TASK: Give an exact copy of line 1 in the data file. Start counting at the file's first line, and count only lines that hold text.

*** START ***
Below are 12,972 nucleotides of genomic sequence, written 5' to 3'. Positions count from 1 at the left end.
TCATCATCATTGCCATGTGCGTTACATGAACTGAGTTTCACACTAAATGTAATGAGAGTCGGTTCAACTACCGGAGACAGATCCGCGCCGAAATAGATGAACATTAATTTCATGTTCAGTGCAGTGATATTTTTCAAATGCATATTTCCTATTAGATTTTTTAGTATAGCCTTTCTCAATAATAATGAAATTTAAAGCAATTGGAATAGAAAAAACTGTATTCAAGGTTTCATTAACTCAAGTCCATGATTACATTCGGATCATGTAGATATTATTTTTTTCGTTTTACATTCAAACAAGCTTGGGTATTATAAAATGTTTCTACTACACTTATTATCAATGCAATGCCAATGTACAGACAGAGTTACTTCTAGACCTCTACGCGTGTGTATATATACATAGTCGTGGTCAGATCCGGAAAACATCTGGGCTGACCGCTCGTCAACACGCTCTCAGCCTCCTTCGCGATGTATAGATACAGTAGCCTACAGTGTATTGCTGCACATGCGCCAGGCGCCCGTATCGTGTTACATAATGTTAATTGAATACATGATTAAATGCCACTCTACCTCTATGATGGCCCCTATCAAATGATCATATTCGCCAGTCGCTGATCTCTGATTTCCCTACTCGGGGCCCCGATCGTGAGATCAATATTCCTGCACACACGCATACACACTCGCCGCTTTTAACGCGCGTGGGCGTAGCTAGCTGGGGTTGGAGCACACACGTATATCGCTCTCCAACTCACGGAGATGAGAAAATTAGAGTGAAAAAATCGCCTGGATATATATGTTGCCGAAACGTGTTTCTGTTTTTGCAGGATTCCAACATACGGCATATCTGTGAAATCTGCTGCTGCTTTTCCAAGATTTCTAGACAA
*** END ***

Below are 12,972 nucleotides of genomic sequence, written 5' to 3'. Positions count from 1 at the left end.